Made to commemorate the 90th birthday of Queen Elizabeth II, members of the royal family offer personal insights and memories of the Queen while watching personal home movies. Aside from archive footage, it features film shot by the Queen, Prince Philip, Duke of Edinburgh, Princess Margaret, King George VI and Queen Elizabeth the Queen Mother that has never been publicly shown and came from the Queen’s private archive of homemade films. If you’re a fan of Netflix Original series The Crown, you are really going to enjoy this behind the scenes look into the life of Her Majesty.
Probably one of the most recognizable documentaries in recent years, Blackfish broke down barriers and prompted real change after its release. It follows the controversial captivity of killer whales, and the dangers it poses for both whales and the humans working with them. It not only provoked a drastic change in Sea World policies, it brought documentaries to the forefront again.
45. The Seventies and The Eighties
This docuseries from CNN explores different aspects of the decades, from television to politics to crime. Executive produced by Tom Hanks in association with HBO, it’s filled with interviews and touches on different topics in each hour. It’s fun and informative. (Did that sound like a commercial? Well, it’s true.)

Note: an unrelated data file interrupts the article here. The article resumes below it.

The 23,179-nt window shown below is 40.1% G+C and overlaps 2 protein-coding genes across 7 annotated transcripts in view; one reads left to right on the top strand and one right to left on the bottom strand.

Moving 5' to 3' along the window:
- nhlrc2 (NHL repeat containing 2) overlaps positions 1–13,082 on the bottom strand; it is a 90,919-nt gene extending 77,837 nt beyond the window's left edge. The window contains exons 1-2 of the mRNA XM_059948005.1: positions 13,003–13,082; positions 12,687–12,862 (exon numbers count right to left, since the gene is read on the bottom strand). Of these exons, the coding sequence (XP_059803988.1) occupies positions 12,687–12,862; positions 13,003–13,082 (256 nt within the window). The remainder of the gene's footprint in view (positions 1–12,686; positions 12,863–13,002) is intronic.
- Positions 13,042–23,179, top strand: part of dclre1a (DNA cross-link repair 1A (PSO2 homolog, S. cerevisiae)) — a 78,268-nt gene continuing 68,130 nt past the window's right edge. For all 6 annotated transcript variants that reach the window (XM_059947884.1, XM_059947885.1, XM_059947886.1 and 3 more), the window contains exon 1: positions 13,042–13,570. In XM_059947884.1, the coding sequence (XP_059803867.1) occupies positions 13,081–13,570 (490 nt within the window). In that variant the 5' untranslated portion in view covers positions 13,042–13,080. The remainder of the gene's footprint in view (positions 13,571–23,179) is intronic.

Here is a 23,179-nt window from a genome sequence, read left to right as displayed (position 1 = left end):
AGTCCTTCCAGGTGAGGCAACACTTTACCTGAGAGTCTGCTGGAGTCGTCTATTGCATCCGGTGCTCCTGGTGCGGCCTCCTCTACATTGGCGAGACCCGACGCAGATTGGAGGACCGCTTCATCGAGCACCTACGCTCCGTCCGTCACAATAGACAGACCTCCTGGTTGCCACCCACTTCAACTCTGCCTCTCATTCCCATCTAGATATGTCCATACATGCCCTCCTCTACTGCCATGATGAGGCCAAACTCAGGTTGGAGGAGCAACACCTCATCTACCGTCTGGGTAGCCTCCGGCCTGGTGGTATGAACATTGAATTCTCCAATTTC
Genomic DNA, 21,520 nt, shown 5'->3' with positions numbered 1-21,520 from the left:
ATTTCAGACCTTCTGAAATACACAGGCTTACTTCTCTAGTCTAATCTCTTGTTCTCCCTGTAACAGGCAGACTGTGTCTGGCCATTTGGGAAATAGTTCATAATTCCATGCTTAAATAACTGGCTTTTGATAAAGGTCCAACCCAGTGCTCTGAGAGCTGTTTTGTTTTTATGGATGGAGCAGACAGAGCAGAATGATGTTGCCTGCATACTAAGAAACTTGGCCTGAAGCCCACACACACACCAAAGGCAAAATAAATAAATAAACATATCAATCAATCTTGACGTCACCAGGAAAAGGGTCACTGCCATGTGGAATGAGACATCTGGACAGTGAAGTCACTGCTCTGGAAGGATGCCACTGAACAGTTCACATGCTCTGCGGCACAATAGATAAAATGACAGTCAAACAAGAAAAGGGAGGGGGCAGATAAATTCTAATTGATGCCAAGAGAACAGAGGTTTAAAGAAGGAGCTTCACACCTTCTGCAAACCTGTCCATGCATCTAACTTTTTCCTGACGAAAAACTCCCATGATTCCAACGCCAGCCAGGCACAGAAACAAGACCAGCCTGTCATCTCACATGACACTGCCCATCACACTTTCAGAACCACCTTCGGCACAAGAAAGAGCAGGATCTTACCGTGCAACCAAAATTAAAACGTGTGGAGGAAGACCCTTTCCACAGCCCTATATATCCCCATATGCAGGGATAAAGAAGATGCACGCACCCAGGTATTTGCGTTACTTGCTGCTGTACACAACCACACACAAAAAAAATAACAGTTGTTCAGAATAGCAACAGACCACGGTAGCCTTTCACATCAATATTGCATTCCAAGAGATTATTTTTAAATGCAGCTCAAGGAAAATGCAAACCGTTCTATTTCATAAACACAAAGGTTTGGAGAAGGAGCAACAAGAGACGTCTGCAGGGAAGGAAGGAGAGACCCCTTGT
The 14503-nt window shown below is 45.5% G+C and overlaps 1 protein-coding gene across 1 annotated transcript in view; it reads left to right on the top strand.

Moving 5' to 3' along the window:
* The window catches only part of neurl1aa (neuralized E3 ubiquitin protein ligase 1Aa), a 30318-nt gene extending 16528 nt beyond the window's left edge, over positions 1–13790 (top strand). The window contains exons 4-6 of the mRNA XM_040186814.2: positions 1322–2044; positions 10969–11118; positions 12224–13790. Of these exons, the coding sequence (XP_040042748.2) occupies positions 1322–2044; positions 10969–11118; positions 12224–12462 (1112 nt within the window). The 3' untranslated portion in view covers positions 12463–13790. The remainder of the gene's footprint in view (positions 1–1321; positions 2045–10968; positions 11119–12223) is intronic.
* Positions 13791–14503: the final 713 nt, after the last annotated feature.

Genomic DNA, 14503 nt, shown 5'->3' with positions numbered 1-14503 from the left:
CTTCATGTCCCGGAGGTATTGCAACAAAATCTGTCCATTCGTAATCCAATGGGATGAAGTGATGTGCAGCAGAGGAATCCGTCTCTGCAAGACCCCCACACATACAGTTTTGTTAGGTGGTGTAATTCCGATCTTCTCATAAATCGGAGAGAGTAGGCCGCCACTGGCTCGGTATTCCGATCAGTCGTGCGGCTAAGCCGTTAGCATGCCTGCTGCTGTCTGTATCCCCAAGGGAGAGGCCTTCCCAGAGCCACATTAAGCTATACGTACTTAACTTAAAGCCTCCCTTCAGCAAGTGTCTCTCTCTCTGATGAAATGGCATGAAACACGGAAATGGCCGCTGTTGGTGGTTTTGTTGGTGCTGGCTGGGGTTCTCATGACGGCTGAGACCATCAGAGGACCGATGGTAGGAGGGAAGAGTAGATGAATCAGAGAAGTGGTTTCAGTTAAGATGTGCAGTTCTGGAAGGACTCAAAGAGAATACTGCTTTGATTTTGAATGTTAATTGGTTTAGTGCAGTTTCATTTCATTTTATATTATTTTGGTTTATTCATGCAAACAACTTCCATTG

44. Best of Enemies
In 1968, ABC, struggling and dead last behind CBS and NBC, didn’t have the resources for the kind of convention coverage that their competitors did. So they devised a plan to get eyes on their network — arrange debates between two men who truly despise each other. One liberal, one conservative. It was unlike anything America had seen before and it made for great TV. It revealed the very real ugliness bubbling and boiling off-camera for the length of ABC’s attempt at spicing up the otherwise sedate world of political commentary.